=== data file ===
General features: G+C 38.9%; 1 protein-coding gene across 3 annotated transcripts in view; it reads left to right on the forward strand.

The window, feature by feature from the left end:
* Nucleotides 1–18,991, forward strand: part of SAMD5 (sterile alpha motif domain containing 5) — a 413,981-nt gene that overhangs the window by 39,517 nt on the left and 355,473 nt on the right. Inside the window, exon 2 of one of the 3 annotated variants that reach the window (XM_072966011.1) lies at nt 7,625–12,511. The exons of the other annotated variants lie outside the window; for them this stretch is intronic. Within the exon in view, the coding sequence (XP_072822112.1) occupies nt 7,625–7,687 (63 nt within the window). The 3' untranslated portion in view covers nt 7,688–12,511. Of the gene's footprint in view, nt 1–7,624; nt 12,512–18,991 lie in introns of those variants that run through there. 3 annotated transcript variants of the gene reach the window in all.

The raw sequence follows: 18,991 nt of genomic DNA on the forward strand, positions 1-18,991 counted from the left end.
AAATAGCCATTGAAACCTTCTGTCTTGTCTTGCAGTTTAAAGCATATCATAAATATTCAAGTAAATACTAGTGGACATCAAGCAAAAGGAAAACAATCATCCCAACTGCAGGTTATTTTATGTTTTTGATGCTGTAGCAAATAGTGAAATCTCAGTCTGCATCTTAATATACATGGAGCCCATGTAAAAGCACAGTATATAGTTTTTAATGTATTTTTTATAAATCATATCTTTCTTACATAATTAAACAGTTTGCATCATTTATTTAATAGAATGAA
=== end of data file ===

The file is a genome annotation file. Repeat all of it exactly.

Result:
General features: G+C 38.9%; 1 protein-coding gene across 3 annotated transcripts in view; it reads left to right on the forward strand.

The window, feature by feature from the left end:
* Nucleotides 1–18,991, forward strand: part of SAMD5 (sterile alpha motif domain containing 5) — a 413,981-nt gene that overhangs the window by 39,517 nt on the left and 355,473 nt on the right. Inside the window, exon 2 of one of the 3 annotated variants that reach the window (XM_072966011.1) lies at nt 7,625–12,511. The exons of the other annotated variants lie outside the window; for them this stretch is intronic. Within the exon in view, the coding sequence (XP_072822112.1) occupies nt 7,625–7,687 (63 nt within the window). The 3' untranslated portion in view covers nt 7,688–12,511. Of the gene's footprint in view, nt 1–7,624; nt 12,512–18,991 lie in introns of those variants that run through there. 3 annotated transcript variants of the gene reach the window in all.

The raw sequence follows: 18,991 nt of genomic DNA on the forward strand, positions 1-18,991 counted from the left end.
AAATAGCCATTGAAACCTTCTGTCTTGTCTTGCAGTTTAAAGCATATCATAAATATTCAAGTAAATACTAGTGGACATCAAGCAAAAGGAAAACAATCATCCCAACTGCAGGTTATTTTATGTTTTTGATGCTGTAGCAAATAGTGAAATCTCAGTCTGCATCTTAATATACATGGAGCCCATGTAAAAGCACAGTATATAGTTTTTAATGTATTTTTTATAAATCATATCTTTCTTACATAATTAAACAGTTTGCATCATTTATTTAATAGAATGAA